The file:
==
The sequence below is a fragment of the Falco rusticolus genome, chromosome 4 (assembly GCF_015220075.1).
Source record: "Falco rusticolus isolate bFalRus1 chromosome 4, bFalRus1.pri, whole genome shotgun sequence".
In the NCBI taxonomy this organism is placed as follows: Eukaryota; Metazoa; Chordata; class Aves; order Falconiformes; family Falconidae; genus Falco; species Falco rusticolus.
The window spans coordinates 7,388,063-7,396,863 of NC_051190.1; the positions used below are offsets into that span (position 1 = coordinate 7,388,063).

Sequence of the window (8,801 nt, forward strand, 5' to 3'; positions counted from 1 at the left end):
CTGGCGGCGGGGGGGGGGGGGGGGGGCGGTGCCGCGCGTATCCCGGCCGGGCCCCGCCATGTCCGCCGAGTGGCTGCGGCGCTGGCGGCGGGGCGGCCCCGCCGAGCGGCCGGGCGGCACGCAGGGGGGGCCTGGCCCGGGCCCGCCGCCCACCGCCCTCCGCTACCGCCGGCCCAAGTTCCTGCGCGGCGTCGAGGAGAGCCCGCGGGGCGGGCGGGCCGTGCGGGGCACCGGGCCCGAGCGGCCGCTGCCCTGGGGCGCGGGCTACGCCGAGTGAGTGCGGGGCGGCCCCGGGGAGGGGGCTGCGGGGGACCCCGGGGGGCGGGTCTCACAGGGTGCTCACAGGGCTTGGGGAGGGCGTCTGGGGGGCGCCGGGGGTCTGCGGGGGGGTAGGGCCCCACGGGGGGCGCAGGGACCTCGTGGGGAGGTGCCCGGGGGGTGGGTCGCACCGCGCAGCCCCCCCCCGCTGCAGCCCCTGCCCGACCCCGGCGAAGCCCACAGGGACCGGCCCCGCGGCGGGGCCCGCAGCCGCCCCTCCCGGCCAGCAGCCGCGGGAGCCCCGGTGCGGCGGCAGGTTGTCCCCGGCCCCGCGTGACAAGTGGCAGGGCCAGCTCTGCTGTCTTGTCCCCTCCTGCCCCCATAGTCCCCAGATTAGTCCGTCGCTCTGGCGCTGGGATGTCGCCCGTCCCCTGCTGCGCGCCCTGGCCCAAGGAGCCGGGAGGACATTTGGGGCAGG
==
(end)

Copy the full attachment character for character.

The sequence below is a fragment of the Falco rusticolus genome, chromosome 4 (assembly GCF_015220075.1).
Source record: "Falco rusticolus isolate bFalRus1 chromosome 4, bFalRus1.pri, whole genome shotgun sequence".
In the NCBI taxonomy this organism is placed as follows: Eukaryota; Metazoa; Chordata; class Aves; order Falconiformes; family Falconidae; genus Falco; species Falco rusticolus.
The window spans coordinates 7,388,063-7,396,863 of NC_051190.1; the positions used below are offsets into that span (position 1 = coordinate 7,388,063).

Sequence of the window (8,801 nt, forward strand, 5' to 3'; positions counted from 1 at the left end):
CTGGCGGCGGGGGGGGGGGGGGGGGGCGGTGCCGCGCGTATCCCGGCCGGGCCCCGCCATGTCCGCCGAGTGGCTGCGGCGCTGGCGGCGGGGCGGCCCCGCCGAGCGGCCGGGCGGCACGCAGGGGGGGCCTGGCCCGGGCCCGCCGCCCACCGCCCTCCGCTACCGCCGGCCCAAGTTCCTGCGCGGCGTCGAGGAGAGCCCGCGGGGCGGGCGGGCCGTGCGGGGCACCGGGCCCGAGCGGCCGCTGCCCTGGGGCGCGGGCTACGCCGAGTGAGTGCGGGGCGGCCCCGGGGAGGGGGCTGCGGGGGACCCCGGGGGGCGGGTCTCACAGGGTGCTCACAGGGCTTGGGGAGGGCGTCTGGGGGGCGCCGGGGGTCTGCGGGGGGGTAGGGCCCCACGGGGGGCGCAGGGACCTCGTGGGGAGGTGCCCGGGGGGTGGGTCGCACCGCGCAGCCCCCCCCCGCTGCAGCCCCTGCCCGACCCCGGCGAAGCCCACAGGGACCGGCCCCGCGGCGGGGCCCGCAGCCGCCCCTCCCGGCCAGCAGCCGCGGGAGCCCCGGTGCGGCGGCAGGTTGTCCCCGGCCCCGCGTGACAAGTGGCAGGGCCAGCTCTGCTGTCTTGTCCCCTCCTGCCCCCATAGTCCCCAGATTAGTCCGTCGCTCTGGCGCTGGGATGTCGCCCGTCCCCTGCTGCGCGCCCTGGCCCAAGGAGCCGGGAGGACATTTGGGGCAGG